Because of the clean sidewalks and expensive stores in my father's neighborhood, I had the initial assumption that I would be safe. But I couldn't deny that the people in Wrigleyville, who drunkenly spill out of bars after Cubs games and crowd the trains were extremely uncivil to me. Walking past the ballpark on my way home I've had my butt boldly grabbed and beer spilled on me, but mostly just cold shoulders and upturned noses.

In my neighborhood, people tend to say "hi" when you pass them, hold doors open, and smile. Kids do fight on the street corners--but so do the drunk, middle-aged white men outside the baseball field, whose anger I have more trouble rationalizing. I imagine what their high school probably looked like compared to the one in Uptown, or how I've seen the police break up fights completely differently. Outside the baseball field it mostly just consists of pulling the men off of each other and sending them on their way. In my neighborhood, there is often inexcusable violence towards the young black boys and arrests.

The worst police incident I've seen was this past Halloween. I was getting off the Red Line El coming home, and when I got to the bottom of the stairs, four white cops were beating a limp young black boy--in plain view of at least forty onlookers. He looked like he was fifteen or sixteen and almost unconscious, but the cops repeatedly bashed his head into a pole for at least five minutes. I was standing frozen and terrified while the growing crowd struggled with their cellphone cameras and screamed things like, "That's so wrong you fucking pigs! We have this on video!" Soon one of the cops was approaching the people with phones and threatening similar treatment if they didn't delete the pictures immediately. I walked home shaking, sick, and infuriated.

Gentrification has taken hold in Uptown, and its damage is visible everywhere. Apartment buildings full of people have been drained and demolished to build condos, and I feel directly responsible. The cookie-cutter townhomes like mine are an insult to Uptown's prided architecture and are driving up property taxes. I live in a gated complex, and every time I open the six-foot iron gate and close it behind me I cringe.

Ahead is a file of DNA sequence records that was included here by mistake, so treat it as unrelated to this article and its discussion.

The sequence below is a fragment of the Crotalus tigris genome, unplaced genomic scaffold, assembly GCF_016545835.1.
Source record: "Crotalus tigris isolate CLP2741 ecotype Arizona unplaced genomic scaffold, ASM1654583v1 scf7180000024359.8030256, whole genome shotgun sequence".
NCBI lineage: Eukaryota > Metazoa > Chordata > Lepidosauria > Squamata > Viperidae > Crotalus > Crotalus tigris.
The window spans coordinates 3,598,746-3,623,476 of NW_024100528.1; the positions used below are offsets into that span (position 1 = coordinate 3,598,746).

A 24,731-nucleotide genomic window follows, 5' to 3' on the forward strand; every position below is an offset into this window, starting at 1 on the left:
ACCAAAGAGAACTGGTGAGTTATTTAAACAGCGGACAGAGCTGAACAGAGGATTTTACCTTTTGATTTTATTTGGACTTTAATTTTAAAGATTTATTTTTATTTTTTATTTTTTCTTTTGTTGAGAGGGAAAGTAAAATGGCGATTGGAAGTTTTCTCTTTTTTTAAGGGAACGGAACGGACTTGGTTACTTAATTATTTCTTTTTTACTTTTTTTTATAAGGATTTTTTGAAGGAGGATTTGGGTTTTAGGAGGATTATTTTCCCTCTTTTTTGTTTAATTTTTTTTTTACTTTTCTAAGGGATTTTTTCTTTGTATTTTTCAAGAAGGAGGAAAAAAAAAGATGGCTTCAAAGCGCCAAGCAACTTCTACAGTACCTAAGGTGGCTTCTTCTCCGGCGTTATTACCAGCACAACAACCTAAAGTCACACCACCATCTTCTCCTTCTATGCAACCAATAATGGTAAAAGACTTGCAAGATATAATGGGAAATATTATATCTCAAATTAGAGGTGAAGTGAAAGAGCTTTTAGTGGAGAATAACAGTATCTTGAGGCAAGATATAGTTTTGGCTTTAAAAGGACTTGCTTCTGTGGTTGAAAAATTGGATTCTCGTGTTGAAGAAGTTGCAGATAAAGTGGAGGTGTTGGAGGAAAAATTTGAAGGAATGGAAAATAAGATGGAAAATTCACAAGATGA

There is an apartment building across the alley, on the other side of the gate. In the summer a group of Hispanic kids sit on its back steps, hanging out, playing music, and kicking a ball around. Sometimes I skateboard up and down the alley, hoping that they'll want to talk to me, but I know that they probably think I am just a stupid, rich white kid. They have no interest. But even being the staunch supporter of breaking down race barriers that I am, I've never worked up the courage to start a conversation. Eventually, the apartment building across the alley will probably be knocked down. The people who are being displaced will never have a shot at the spoiled suburban life or receive the same second chance my father did.

The high school that I attend has almost an equal racial breakdown between blacks, whites, Asians, and Hispanics, and a 60 percent poverty level. It is still one of the top 100 public high schools in the country, and I'm blessed to attend because I get a constant 750-person living forum on the issues of race and diversity. People are often confused to see the free-lunch star on my school ID. One classmate remarked, "I seen ya ass gettin' outta that Benz in the morning, how you gon' steal money like that?" Instead of relaying my life story to him and explaining that my mom is a student at community college and it's her boyfriend's car, I just told him that I bring my own lunch to school anyway. It was true, but still a cop-out.

Many of the perspectives that Obama mentioned in his recent speech are represented at my school--students from blue-collar white families wondering why they can't sign up for a race-specific scholarship to students from white-collar black families wondering who gave anyone the authority to say that they "talk white." I come in offering a forked perspective. What makes the diversity real though is the unity that comes of constant, often aggravated, discussions of these issues.

The most heated example I remember occurred freshman year when the African-American club decided to give out achievement awards at their annual Other Grammies event. Originally they were only to be given to oppressed minorities. After some uproar, white women were added. After more uproar, homosexuals were eligible. Jews were added to the list, too. Eventually the only ineligible people were Christian, white, heterosexual males. The student body became polarized and furious. Chaotic town hall meetings were held, and in the end no awards were given out.

I remember a generally scary feeling in school the day the announcement was made. Sitting in silence listening to a long awaited verdict over the intercom, everything was eerie and wrong because nobody remembered a time that we had been more divided.